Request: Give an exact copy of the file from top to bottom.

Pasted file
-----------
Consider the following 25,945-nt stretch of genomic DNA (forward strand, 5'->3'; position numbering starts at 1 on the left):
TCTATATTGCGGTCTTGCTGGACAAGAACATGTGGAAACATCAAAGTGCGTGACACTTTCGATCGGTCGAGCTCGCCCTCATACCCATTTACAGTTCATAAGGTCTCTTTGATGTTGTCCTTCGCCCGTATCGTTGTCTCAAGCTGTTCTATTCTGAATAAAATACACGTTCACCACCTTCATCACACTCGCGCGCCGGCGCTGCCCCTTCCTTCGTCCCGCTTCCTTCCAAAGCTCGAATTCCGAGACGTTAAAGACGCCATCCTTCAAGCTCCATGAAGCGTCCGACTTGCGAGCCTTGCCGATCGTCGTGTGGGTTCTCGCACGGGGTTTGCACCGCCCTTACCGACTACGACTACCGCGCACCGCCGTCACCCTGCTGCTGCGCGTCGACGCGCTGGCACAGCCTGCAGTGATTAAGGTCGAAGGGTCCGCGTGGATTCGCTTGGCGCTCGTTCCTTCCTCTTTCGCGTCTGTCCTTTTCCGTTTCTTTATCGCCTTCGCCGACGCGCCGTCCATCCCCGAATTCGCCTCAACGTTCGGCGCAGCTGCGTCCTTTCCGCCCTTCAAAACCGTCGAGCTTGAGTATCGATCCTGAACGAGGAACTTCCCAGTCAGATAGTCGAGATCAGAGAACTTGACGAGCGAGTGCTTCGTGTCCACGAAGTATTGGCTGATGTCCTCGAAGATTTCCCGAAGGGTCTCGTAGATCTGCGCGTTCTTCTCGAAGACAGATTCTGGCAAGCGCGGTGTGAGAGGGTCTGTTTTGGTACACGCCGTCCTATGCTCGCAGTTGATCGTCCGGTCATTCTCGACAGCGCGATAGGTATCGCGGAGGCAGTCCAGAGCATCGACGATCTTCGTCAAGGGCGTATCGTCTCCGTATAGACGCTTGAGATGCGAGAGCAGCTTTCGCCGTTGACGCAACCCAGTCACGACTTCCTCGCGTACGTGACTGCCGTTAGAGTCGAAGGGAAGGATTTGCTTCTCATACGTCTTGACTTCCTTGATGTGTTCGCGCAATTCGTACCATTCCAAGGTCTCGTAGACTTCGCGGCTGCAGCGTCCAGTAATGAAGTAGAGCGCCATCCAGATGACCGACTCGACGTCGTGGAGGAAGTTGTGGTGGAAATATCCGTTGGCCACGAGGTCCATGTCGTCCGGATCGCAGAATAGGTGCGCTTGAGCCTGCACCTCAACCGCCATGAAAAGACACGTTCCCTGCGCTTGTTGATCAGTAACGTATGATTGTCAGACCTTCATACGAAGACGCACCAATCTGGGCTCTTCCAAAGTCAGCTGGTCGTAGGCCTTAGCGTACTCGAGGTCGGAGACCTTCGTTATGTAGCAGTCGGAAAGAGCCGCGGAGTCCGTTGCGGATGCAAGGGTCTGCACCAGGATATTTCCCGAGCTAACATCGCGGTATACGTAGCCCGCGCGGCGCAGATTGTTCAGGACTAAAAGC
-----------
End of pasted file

Consider the following 25,945-nt stretch of genomic DNA (forward strand, 5'->3'; position numbering starts at 1 on the left):
TCTATATTGCGGTCTTGCTGGACAAGAACATGTGGAAACATCAAAGTGCGTGACACTTTCGATCGGTCGAGCTCGCCCTCATACCCATTTACAGTTCATAAGGTCTCTTTGATGTTGTCCTTCGCCCGTATCGTTGTCTCAAGCTGTTCTATTCTGAATAAAATACACGTTCACCACCTTCATCACACTCGCGCGCCGGCGCTGCCCCTTCCTTCGTCCCGCTTCCTTCCAAAGCTCGAATTCCGAGACGTTAAAGACGCCATCCTTCAAGCTCCATGAAGCGTCCGACTTGCGAGCCTTGCCGATCGTCGTGTGGGTTCTCGCACGGGGTTTGCACCGCCCTTACCGACTACGACTACCGCGCACCGCCGTCACCCTGCTGCTGCGCGTCGACGCGCTGGCACAGCCTGCAGTGATTAAGGTCGAAGGGTCCGCGTGGATTCGCTTGGCGCTCGTTCCTTCCTCTTTCGCGTCTGTCCTTTTCCGTTTCTTTATCGCCTTCGCCGACGCGCCGTCCATCCCCGAATTCGCCTCAACGTTCGGCGCAGCTGCGTCCTTTCCGCCCTTCAAAACCGTCGAGCTTGAGTATCGATCCTGAACGAGGAACTTCCCAGTCAGATAGTCGAGATCAGAGAACTTGACGAGCGAGTGCTTCGTGTCCACGAAGTATTGGCTGATGTCCTCGAAGATTTCCCGAAGGGTCTCGTAGATCTGCGCGTTCTTCTCGAAGACAGATTCTGGCAAGCGCGGTGTGAGAGGGTCTGTTTTGGTACACGCCGTCCTATGCTCGCAGTTGATCGTCCGGTCATTCTCGACAGCGCGATAGGTATCGCGGAGGCAGTCCAGAGCATCGACGATCTTCGTCAAGGGCGTATCGTCTCCGTATAGACGCTTGAGATGCGAGAGCAGCTTTCGCCGTTGACGCAACCCAGTCACGACTTCCTCGCGTACGTGACTGCCGTTAGAGTCGAAGGGAAGGATTTGCTTCTCATACGTCTTGACTTCCTTGATGTGTTCGCGCAATTCGTACCATTCCAAGGTCTCGTAGACTTCGCGGCTGCAGCGTCCAGTAATGAAGTAGAGCGCCATCCAGATGACCGACTCGACGTCGTGGAGGAAGTTGTGGTGGAAATATCCGTTGGCCACGAGGTCCATGTCGTCCGGATCGCAGAATAGGTGCGCTTGAGCCTGCACCTCAACCGCCATGAAAAGACACGTTCCCTGCGCTTGTTGATCAGTAACGTATGATTGTCAGACCTTCATACGAAGACGCACCAATCTGGGCTCTTCCAAAGTCAGCTGGTCGTAGGCCTTAGCGTACTCGAGGTCGGAGACCTTCGTTATGTAGCAGTCGGAAAGAGCCGCGGAGTCCGTTGCGGATGCAAGGGTCTGCACCAGGATATTTCCCGAGCTAACATCGCGGTATACGTAGCCCGCGCGGCGCAGATTGTTCAGGACTAAAAGC